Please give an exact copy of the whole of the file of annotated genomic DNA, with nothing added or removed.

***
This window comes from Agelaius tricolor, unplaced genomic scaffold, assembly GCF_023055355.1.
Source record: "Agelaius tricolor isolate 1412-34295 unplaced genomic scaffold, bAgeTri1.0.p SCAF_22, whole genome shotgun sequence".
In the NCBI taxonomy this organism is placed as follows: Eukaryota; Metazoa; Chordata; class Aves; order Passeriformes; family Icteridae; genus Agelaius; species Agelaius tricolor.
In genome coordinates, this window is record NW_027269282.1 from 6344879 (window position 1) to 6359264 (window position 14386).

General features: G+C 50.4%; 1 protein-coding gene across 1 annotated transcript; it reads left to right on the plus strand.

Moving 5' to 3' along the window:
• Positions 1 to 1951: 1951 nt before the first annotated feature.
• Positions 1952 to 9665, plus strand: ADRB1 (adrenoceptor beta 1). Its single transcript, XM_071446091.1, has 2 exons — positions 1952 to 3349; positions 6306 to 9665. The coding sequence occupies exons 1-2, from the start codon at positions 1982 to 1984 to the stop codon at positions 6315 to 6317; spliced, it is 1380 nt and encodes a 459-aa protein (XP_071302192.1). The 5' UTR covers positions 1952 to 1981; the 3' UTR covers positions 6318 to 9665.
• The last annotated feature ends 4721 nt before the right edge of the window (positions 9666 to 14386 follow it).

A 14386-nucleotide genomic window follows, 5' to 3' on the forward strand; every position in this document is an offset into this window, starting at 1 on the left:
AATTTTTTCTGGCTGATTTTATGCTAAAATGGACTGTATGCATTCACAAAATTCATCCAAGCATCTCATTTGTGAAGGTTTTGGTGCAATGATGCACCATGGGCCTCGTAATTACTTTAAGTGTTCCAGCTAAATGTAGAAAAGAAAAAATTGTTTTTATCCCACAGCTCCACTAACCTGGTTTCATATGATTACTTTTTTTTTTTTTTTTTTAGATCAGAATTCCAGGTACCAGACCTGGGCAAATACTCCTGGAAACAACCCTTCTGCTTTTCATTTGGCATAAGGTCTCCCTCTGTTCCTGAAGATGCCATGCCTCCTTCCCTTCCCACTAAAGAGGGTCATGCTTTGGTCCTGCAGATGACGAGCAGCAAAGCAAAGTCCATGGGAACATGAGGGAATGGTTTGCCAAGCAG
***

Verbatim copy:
This window comes from Agelaius tricolor, unplaced genomic scaffold, assembly GCF_023055355.1.
Source record: "Agelaius tricolor isolate 1412-34295 unplaced genomic scaffold, bAgeTri1.0.p SCAF_22, whole genome shotgun sequence".
In the NCBI taxonomy this organism is placed as follows: Eukaryota; Metazoa; Chordata; class Aves; order Passeriformes; family Icteridae; genus Agelaius; species Agelaius tricolor.
In genome coordinates, this window is record NW_027269282.1 from 6344879 (window position 1) to 6359264 (window position 14386).

General features: G+C 50.4%; 1 protein-coding gene across 1 annotated transcript; it reads left to right on the plus strand.

Moving 5' to 3' along the window:
• Positions 1 to 1951: 1951 nt before the first annotated feature.
• Positions 1952 to 9665, plus strand: ADRB1 (adrenoceptor beta 1). Its single transcript, XM_071446091.1, has 2 exons — positions 1952 to 3349; positions 6306 to 9665. The coding sequence occupies exons 1-2, from the start codon at positions 1982 to 1984 to the stop codon at positions 6315 to 6317; spliced, it is 1380 nt and encodes a 459-aa protein (XP_071302192.1). The 5' UTR covers positions 1952 to 1981; the 3' UTR covers positions 6318 to 9665.
• The last annotated feature ends 4721 nt before the right edge of the window (positions 9666 to 14386 follow it).

A 14386-nucleotide genomic window follows, 5' to 3' on the forward strand; every position in this document is an offset into this window, starting at 1 on the left:
AATTTTTTCTGGCTGATTTTATGCTAAAATGGACTGTATGCATTCACAAAATTCATCCAAGCATCTCATTTGTGAAGGTTTTGGTGCAATGATGCACCATGGGCCTCGTAATTACTTTAAGTGTTCCAGCTAAATGTAGAAAAGAAAAAATTGTTTTTATCCCACAGCTCCACTAACCTGGTTTCATATGATTACTTTTTTTTTTTTTTTTTTAGATCAGAATTCCAGGTACCAGACCTGGGCAAATACTCCTGGAAACAACCCTTCTGCTTTTCATTTGGCATAAGGTCTCCCTCTGTTCCTGAAGATGCCATGCCTCCTTCCCTTCCCACTAAAGAGGGTCATGCTTTGGTCCTGCAGATGACGAGCAGCAAAGCAAAGTCCATGGGAACATGAGGGAATGGTTTGCCAAGCAG